Declining farmer population

By: Futch Anthony Inso August 29,2018 - 11:09 PM


Based on a 2017 survey of the Department of Agriculture (DA), the average age of farmers in the Philippines today is 60 years old.

For DA, the trend was worrisome as young generation of Filipinos no longer seem to want to take on farming as an industry.

“We are really worried about this situation. Our young generation now a days really lack interest in farming. They would rather choose to enroll in computer and medical related courses,” said Melquiades Ibarra, information officer of DA-7 on the country’s declining farmer population.

To help draw interest, the DA is offering scholarships to students who are interested to enroll in agriculture-related courses such as Animal Science, Horticulture, and Agribusiness among others.
DA hoped that through the scholarship program, the children of marginal farmers would take interest in tending their parents’ farms.

A farmer’s story

Tatay Vicente Isles is a 67-year-old farmer in search of a successor.

As a young boy in the 50’s, Isles would go to his family’s farm in Barangay Bagatayam, Sogod town, after school to help his parents who were both farmers.

“From elementary to high school, after my class, I would visit our farm. My parents used to plant tobacco. During harvest season, they would earn at around P500.” Isles said in Cebuano.

Although he graduated from a two-year course, Isles opted to continue his parents’ legacy by becoming a farmer himself.

Isles said that his life as a farmer was not easy.

“Most of the time, we only harvested enough for our consumption. Sometimes, we even needed to buy food because our harvest was not enough,” he told Cebu Daily News.

To augment their family income, Isles said the family also raised farm animals like pigs, goats and cows aside from planting corn.

Isles is married to a public school teacher, Teresita, 70. They have five children: Gracesila, Gracelyn, Vincent, Vicente Jr., and Ethyl Grace.

Because his wife’s teaching assignment was in Daanbantayan, Isles’ children had to move to the northern town to study while he was left alone tending their farm in Sogod.

“During harvest season, I would just send them milled corn or sometimes, raw corn and they will just go to a store that grinds corn so that they can cook and eat it,” Isles said.

With the help of his wife, all their children graduated from college.

“Now that all my children are professionals, I don’t know who would succeed me as a farmer. I cannot force them to like farming,” said Isles.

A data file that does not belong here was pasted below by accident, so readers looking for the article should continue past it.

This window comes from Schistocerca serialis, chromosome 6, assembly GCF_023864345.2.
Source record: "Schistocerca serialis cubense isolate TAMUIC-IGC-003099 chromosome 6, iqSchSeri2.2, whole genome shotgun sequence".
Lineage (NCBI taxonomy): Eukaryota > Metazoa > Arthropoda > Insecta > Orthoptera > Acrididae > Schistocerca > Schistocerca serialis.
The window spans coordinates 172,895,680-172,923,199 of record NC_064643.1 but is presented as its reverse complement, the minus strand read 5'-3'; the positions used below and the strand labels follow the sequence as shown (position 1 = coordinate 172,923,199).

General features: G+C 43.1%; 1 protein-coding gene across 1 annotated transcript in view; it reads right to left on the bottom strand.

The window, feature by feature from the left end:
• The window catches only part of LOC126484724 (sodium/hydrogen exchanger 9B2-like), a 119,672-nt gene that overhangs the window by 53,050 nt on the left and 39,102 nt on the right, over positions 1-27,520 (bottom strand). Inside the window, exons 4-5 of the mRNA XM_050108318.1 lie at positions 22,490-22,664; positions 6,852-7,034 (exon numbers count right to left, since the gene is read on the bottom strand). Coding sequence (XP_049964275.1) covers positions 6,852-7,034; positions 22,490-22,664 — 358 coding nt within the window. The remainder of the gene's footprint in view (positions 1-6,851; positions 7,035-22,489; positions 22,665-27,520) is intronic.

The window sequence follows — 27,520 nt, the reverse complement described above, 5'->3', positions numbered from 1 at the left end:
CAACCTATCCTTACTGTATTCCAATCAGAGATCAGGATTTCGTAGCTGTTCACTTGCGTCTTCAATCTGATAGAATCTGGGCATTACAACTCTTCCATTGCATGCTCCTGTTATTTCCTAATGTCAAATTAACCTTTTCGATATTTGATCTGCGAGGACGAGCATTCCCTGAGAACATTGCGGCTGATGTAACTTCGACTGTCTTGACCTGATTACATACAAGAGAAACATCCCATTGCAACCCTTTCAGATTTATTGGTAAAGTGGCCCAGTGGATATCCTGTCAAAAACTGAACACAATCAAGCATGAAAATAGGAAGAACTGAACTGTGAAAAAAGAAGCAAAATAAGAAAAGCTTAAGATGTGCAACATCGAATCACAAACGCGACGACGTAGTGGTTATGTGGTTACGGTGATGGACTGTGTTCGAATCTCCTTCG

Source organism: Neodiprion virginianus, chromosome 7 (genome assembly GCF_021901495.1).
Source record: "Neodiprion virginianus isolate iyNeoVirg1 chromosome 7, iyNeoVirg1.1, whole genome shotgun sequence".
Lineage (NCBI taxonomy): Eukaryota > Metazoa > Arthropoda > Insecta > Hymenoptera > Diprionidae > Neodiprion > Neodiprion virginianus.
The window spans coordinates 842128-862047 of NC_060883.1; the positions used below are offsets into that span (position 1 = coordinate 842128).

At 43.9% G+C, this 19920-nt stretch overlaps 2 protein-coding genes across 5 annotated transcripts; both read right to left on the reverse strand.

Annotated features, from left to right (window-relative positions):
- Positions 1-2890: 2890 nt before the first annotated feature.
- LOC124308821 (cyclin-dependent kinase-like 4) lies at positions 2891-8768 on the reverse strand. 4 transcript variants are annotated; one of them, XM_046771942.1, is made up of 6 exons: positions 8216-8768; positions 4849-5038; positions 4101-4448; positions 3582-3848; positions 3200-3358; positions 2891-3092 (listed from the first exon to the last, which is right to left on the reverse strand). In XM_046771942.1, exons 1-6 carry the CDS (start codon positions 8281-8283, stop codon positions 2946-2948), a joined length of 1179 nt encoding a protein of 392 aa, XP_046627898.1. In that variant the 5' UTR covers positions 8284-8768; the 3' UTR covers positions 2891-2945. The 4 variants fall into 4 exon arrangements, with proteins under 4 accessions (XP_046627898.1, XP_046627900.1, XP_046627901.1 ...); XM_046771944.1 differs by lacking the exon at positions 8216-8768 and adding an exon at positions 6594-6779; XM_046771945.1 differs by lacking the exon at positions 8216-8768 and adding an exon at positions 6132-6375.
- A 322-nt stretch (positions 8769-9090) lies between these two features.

Gracesila and Gracelyn are both public school teachers like their mother; while Vincent is now a lawyer; Vicente Jr., a computer engineer; and Ethyl Grace, a nurse working in Germany.
His son, Vincent, said that he had no interest in farming; especially that he witnessed first hand the difficult life of his father.

“While we were growing up, our parents have also instilled in our minds that we have to finish our studies so that we will have a better life because the life of a farmer is really hard, especially that my father is only a marginal farmer,”Vincent said.

“ Time will come, when my body could no longer work, then I will just leave my farm,” said the older Isles of his one-hectare farmland.

His children have asked him to come live with them but it is an offer that he has refused for now.


While Isles continues to till his farm, it has not been easy, he said, especially with the quality of the soil and the country’s unpredictable weather.

“Before, we used to grow our crops even without using fertilizers, but now, if you don’t add fertilizers to your farm, your crops would no longer grow,” Isles said.

He was unable to harvest enough corn this year after his farm experienced drought.

For his part, Vincent urged the government to implement programs to support farmers like his father.


Across the region, many farms deteriorate due to monocropping practices.

Monocropping is the agricultural practice of growing a single crop year after year on the same land, in the absence of rotation through other crops or growing multiple crops on the same land.

DA’s Ibarra said that planting the same crop in the same place each year zaps the nutrients from the earth and leaves the soil weak and unable to support healthy plant growth.

He advised Isles to let his farm rest for a year, by not planting any crop.

Farmers like Isles, he said, may also visit their town’s agriculture office or the DA regional office to inquire about new technologies.

Based on a 2012 agriculture census conducted by the Philippine Statistics Authority (PSA), the country has a total of 5.56 million farms covering 7.19 million hectares.

This translates to an average area of 1.29 hectares per farm.

The report added that 99 percent or 5.51 million of the farms in the country were operated by households or individual persons.

Farms operated by partnerships accounted for only 1.

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